With Dale Ratzlaff
There came a man sent from God, whose name was John. He came as a witness, to testify about the Light, so that all might believe through him. He was not the Light, but he came to testify about the Light. There was the true Light which, coming into the world, enlightens every man. He was in the world, and the world was made through Him, and the world did not know Him. He came to His own, and those who were His own did not receive Him. But as many as received Him, to them He gave the right to become children of God, even to those who believe in His name, who were born, not of blood nor of the will of the flesh nor of the will of man, but of God.
Contrast between Jesus and John the Baptist
The disciple John, the author of this Gospel, was at one time a disciple of John the Baptist. He knew many of the Jews expected John the Baptist might be the Messiah.
Now while the people were in a state of expectation and all were wondering in their hearts about John [the Baptist], as to whether he was the Christ (Lk. 3:15).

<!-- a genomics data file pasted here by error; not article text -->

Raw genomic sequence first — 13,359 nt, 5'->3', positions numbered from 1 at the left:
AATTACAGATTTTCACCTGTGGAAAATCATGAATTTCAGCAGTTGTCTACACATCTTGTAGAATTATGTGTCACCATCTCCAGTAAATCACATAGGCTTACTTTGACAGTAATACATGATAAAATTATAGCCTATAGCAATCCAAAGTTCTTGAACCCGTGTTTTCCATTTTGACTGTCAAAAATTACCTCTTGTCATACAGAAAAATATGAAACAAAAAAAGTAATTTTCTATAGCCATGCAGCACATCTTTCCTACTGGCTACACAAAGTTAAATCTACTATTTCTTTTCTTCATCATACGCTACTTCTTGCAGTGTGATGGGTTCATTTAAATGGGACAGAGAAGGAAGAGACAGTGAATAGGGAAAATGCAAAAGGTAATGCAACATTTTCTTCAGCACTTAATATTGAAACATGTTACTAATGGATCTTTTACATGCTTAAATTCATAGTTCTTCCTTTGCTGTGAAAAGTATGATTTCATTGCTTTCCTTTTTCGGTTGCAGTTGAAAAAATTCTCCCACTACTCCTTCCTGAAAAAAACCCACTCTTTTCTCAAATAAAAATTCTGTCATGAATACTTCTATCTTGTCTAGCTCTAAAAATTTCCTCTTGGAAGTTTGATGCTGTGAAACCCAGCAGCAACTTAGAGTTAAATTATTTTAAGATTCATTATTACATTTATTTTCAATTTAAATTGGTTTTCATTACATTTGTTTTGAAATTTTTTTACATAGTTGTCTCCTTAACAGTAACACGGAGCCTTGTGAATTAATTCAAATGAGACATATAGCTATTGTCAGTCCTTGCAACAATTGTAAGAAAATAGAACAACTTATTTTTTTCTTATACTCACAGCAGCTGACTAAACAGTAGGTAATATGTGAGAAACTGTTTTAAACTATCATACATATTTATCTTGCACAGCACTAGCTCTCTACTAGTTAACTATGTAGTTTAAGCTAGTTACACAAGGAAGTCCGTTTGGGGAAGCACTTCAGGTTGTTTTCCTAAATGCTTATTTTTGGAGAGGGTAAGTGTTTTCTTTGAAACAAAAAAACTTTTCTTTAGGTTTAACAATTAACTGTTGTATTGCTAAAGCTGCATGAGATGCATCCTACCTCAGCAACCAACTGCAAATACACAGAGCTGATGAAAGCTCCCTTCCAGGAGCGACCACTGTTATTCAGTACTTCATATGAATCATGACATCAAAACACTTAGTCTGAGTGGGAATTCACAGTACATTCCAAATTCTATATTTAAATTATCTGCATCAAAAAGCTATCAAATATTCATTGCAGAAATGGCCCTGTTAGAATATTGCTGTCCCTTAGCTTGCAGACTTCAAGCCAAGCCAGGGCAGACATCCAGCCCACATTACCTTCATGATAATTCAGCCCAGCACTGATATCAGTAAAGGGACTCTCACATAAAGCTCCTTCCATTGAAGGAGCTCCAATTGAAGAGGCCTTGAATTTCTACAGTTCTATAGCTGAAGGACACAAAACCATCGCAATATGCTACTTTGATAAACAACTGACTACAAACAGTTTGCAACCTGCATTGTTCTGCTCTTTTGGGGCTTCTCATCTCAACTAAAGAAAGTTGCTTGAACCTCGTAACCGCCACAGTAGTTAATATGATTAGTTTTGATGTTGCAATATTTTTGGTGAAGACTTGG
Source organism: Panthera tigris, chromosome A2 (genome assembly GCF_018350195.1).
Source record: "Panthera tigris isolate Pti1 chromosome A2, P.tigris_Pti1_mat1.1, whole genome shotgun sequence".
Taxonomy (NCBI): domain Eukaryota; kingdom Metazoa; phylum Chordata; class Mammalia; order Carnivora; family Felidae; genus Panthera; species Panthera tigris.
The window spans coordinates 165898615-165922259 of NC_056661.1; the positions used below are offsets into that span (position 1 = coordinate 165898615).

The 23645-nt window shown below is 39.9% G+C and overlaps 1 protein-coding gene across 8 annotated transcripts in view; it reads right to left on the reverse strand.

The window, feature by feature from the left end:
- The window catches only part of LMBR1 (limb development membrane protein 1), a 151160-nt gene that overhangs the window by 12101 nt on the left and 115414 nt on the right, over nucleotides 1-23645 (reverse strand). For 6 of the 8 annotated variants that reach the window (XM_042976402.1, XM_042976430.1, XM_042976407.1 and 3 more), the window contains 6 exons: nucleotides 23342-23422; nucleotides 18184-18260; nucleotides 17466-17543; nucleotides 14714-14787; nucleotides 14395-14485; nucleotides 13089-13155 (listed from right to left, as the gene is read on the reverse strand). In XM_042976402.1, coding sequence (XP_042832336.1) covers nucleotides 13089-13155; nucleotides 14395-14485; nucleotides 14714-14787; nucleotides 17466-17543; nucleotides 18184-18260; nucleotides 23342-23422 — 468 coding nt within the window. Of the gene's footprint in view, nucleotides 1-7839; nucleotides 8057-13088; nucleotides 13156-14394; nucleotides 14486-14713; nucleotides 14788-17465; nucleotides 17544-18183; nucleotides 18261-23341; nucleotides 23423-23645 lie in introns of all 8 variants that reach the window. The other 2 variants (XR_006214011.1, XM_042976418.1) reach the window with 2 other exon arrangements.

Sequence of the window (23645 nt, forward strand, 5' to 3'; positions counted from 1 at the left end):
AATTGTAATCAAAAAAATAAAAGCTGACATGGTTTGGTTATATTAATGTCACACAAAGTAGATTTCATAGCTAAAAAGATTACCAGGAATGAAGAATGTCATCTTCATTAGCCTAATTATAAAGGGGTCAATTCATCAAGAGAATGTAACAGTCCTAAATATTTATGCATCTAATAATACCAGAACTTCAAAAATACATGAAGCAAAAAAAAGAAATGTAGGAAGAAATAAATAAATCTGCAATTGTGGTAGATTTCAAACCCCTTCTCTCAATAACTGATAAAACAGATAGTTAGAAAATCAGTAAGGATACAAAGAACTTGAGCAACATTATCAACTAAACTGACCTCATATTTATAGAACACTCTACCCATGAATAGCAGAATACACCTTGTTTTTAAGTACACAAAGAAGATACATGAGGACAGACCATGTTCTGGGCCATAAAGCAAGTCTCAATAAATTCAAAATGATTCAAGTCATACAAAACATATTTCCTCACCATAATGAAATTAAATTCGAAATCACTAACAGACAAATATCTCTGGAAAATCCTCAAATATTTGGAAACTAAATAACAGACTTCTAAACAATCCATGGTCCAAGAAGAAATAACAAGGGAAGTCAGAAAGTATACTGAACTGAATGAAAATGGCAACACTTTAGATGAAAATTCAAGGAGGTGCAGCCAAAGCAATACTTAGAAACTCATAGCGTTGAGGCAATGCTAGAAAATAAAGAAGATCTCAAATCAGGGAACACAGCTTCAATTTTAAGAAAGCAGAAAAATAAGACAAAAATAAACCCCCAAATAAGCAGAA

Even many years after the resurrection it appears that there were still many who had been disciples of the Baptist. Even though he was now dead, his movement continued.
Now a Jew named Apollos, an Alexandrian by birth, an eloquent man, came to Ephesus; and he was mighty in the Scriptures. This man had been instructed in the way of the Lord; and being fervent in spirit, he was speaking and teaching accurately the things concerning Jesus, being acquainted only with the baptism of John (Acts 18:24-25).
Paul found some disciples of the Baptist in Ephesus.
He said to them, “Did you receive the Holy Spirit when you believed?” And they said to him, “No, we have not even heard whether there is a Holy Spirit.” And he said, “Into what then were you baptized?” And they said, “Into John’s baptism.” Paul said, “John baptized with the baptism of repentance, telling the people to believe in Him who was coming after him, that is, in Jesus” (Acts 19:2-4).